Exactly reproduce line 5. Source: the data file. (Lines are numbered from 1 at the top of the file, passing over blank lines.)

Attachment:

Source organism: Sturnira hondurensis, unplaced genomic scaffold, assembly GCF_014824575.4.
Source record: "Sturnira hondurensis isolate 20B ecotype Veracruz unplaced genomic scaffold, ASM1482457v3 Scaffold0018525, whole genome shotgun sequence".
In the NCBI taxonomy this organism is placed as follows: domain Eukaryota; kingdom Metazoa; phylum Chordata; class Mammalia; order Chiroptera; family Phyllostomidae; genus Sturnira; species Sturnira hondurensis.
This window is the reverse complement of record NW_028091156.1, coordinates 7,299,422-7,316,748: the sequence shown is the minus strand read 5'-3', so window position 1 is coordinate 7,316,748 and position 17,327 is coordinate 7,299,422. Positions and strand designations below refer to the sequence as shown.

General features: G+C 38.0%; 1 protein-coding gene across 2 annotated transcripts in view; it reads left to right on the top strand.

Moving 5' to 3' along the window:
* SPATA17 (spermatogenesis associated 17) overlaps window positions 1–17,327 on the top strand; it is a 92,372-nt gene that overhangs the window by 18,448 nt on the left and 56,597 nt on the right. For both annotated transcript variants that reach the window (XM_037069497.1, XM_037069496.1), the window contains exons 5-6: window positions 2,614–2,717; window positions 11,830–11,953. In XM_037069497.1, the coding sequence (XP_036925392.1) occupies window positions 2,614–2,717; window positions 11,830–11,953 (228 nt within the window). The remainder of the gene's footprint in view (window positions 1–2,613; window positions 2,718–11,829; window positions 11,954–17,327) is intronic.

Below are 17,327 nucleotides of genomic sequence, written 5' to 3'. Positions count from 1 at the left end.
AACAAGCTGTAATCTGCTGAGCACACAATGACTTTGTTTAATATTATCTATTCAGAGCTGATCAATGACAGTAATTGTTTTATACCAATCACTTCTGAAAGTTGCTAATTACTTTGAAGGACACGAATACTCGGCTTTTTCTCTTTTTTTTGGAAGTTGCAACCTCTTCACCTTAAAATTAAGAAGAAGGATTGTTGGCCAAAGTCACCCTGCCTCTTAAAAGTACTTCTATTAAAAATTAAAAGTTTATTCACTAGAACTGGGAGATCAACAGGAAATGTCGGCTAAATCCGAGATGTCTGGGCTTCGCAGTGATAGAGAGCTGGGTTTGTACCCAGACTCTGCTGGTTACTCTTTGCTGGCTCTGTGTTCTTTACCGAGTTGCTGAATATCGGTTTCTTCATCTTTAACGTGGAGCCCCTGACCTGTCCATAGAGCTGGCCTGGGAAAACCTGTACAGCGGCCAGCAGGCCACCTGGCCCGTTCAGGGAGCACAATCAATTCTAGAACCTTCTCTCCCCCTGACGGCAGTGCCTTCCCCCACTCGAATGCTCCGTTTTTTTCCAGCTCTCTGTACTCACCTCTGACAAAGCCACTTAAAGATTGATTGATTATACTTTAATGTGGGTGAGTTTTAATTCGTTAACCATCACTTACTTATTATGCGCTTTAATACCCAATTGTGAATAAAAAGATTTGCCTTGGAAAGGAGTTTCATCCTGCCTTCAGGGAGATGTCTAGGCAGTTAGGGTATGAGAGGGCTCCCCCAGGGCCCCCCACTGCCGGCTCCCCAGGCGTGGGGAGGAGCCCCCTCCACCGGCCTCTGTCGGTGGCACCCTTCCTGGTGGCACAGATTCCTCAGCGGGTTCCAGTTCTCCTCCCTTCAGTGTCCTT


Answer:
General features: G+C 38.0%; 1 protein-coding gene across 2 annotated transcripts in view; it reads left to right on the top strand.